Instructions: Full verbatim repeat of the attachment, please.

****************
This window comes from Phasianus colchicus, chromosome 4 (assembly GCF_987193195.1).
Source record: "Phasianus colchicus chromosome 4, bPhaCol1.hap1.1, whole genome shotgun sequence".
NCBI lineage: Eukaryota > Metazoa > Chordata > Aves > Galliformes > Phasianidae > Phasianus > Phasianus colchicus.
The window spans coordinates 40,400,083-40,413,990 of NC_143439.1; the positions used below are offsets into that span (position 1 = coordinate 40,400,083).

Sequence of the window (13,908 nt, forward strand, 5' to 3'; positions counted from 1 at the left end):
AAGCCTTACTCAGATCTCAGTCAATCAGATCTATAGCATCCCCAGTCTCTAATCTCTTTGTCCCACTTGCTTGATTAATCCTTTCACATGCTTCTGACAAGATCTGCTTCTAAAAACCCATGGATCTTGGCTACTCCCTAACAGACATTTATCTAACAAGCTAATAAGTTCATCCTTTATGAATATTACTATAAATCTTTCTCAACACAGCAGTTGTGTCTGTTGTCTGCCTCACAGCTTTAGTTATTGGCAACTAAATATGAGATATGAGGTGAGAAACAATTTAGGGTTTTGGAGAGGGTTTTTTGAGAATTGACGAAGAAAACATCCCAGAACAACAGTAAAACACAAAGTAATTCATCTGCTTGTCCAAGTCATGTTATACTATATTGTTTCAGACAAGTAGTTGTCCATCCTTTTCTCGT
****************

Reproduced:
This window comes from Phasianus colchicus, chromosome 4 (assembly GCF_987193195.1).
Source record: "Phasianus colchicus chromosome 4, bPhaCol1.hap1.1, whole genome shotgun sequence".
NCBI lineage: Eukaryota > Metazoa > Chordata > Aves > Galliformes > Phasianidae > Phasianus > Phasianus colchicus.
The window spans coordinates 40,400,083-40,413,990 of NC_143439.1; the positions used below are offsets into that span (position 1 = coordinate 40,400,083).

Sequence of the window (13,908 nt, forward strand, 5' to 3'; positions counted from 1 at the left end):
AAGCCTTACTCAGATCTCAGTCAATCAGATCTATAGCATCCCCAGTCTCTAATCTCTTTGTCCCACTTGCTTGATTAATCCTTTCACATGCTTCTGACAAGATCTGCTTCTAAAAACCCATGGATCTTGGCTACTCCCTAACAGACATTTATCTAACAAGCTAATAAGTTCATCCTTTATGAATATTACTATAAATCTTTCTCAACACAGCAGTTGTGTCTGTTGTCTGCCTCACAGCTTTAGTTATTGGCAACTAAATATGAGATATGAGGTGAGAAACAATTTAGGGTTTTGGAGAGGGTTTTTTGAGAATTGACGAAGAAAACATCCCAGAACAACAGTAAAACACAAAGTAATTCATCTGCTTGTCCAAGTCATGTTATACTATATTGTTTCAGACAAGTAGTTGTCCATCCTTTTCTCGT